Information culled from tactics and techniques attackers use when assaulting industrial control systems (ICS) that operate some of the nation’s most critical infrastructures including energy transmission and distribution plants, oil refineries, wastewater treatment facilities, and transportation systems is now available.

ATT&CK for ICS knowledge base can help defenders become more aware of the attacker’s mindset and offset the impacts from an assault, which could range from disruption to operational productivity to serious harm to human life and the surrounding environment, said officials at MITRE, a not-for-profit organization that works in the public interest across federal, state and local governments, as well as industry and academia.

ATT&CK for ICS builds on the foundation of the MITRE ATT&CK knowledge base, which has been widely adopted by cybersecurity teams from around the world to understand adversary behavior and tradecraft and systematically advance defensive capabilities.

“Asset owners and defenders want deep knowledge of the tradecraft and technology that adversaries use in affecting industrial control systems to help inform their defenses,” said Otis Alexander, a lead cybersecurity engineer focusing on ICS cybersecurity at MITRE. “Adversaries may try to interrupt critical service delivery by disrupting industrial processes. They may also try to cause physical damage to equipment. With MITRE ATT&CK for ICS, we can help mitigate the catastrophic failures that affect property or human life.”

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One case of threats to ICS systems include cyberattacks on the Ukrainian grid that shut down power over short periods in 2015 and 2016. The “NotPetya” campaign in 2017 caused an estimated $10 billion in damage to Ukrainian energy firms as well as airports, banks, other major companies, and government agencies.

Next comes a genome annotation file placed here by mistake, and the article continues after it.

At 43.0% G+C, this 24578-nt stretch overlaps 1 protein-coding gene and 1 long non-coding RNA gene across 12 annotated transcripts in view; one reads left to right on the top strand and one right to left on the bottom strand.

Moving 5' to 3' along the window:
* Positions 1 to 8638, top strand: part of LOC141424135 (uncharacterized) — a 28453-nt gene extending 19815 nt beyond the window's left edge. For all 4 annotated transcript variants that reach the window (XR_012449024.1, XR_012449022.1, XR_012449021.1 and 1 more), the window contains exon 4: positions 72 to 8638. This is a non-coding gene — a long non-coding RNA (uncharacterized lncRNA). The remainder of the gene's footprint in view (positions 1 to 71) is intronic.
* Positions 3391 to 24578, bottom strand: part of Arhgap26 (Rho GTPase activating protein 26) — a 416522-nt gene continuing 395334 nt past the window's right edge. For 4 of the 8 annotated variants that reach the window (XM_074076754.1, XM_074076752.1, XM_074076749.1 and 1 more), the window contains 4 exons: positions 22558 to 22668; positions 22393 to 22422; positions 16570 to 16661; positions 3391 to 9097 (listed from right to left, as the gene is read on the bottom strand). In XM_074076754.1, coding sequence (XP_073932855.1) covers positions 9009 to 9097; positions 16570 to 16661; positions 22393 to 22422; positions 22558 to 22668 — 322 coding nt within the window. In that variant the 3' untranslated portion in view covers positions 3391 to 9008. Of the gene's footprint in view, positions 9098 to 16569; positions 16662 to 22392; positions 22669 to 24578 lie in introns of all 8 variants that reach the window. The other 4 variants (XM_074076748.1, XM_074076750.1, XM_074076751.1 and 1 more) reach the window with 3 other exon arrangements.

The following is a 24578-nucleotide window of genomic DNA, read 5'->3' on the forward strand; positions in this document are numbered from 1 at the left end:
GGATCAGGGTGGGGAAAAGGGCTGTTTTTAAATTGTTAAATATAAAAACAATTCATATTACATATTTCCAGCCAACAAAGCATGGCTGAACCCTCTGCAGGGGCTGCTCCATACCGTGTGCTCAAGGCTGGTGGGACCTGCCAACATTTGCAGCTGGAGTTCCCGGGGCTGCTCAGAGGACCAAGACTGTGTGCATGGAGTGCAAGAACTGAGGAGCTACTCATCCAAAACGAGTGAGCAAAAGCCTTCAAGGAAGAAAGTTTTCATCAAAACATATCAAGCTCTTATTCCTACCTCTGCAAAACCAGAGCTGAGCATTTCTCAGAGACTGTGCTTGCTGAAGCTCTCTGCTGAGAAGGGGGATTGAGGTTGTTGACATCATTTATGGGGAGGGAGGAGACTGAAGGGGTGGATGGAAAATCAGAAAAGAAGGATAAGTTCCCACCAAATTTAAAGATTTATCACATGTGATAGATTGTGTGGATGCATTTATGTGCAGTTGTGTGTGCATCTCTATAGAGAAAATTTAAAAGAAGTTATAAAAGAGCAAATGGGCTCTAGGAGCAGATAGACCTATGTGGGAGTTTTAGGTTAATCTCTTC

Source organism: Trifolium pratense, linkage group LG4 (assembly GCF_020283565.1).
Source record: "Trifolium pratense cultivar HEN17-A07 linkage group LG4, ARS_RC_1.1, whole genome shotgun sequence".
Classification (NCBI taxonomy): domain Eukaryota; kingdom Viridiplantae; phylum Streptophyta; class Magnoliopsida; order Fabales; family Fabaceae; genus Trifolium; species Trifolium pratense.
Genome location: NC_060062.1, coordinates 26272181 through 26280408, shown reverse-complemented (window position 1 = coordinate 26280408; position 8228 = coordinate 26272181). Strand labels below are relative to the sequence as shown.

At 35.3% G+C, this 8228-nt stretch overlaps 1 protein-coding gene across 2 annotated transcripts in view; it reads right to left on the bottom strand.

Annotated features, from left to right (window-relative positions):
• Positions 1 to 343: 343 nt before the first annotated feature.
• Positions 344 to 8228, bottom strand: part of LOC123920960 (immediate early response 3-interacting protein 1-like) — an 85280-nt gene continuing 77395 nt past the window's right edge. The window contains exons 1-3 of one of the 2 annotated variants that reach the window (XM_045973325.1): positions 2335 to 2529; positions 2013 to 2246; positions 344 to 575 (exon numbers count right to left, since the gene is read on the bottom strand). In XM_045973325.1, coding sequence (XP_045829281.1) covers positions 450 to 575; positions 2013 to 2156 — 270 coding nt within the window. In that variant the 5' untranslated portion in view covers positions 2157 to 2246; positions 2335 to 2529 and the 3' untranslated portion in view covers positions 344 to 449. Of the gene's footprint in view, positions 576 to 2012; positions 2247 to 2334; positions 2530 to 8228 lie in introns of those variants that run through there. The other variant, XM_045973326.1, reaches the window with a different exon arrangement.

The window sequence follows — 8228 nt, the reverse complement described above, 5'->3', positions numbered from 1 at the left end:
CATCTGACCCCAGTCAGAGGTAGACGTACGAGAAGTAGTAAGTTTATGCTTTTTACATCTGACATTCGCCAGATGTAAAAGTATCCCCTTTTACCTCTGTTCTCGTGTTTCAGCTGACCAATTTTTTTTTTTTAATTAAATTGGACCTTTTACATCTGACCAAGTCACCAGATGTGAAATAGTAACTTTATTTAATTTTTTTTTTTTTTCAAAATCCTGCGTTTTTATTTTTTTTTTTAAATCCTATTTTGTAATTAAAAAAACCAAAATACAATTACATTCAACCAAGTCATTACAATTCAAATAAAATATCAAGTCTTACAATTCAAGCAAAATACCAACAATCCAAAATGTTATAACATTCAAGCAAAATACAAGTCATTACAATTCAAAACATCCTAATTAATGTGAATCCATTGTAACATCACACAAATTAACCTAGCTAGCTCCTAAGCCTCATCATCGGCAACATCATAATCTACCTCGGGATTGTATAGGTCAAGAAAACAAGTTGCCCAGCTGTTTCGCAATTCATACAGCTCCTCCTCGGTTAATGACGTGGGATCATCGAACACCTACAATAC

Other examples include a former employee of a firm that installed radio-controlled sewage equipment in Australia who used a laptop and radio transmitter to cause pumping station failures that spilled more than 200,000 gallons of raw sewage into parks, waterways, and the grounds of a resort, killing marine life, damaging the waters, and creating a terrible stench.

Some aspects of the existing ATT&CK knowledge base for enterprise IT systems are applicable to ICS, and in many cases may represent an entry point into those ICS systems for attackers.

ATT&CK for ICS adds the behavior adversaries use within ICS environments. It highlights the unique aspects of the specialized applications and protocols that ICS system operators typically use, and adversaries take advantage of, to interface with physical equipment.

The knowledge base can play several key roles for defenders, including helping establish a standard language for security practitioners to use as they report incidents. With expertise in this domain in short supply, it can also help with the development of incident response playbooks, prioritizing defenses as well as finding gaps, reporting threat intelligence, analyst training and development, and emulating adversaries during exercises.

More than 100 participants from 39 organizations reviewed, provided comments, or contributed to ATT&CK for ICS prior to launch.

These organizations consisted of a wide range of private and public entities including cyber intelligence and security companies that focus on ICS, industrial product manufacturers, national labs, research institutes, universities, information sharing and analysis centers, and government agencies supporting public and private critical infrastructure.

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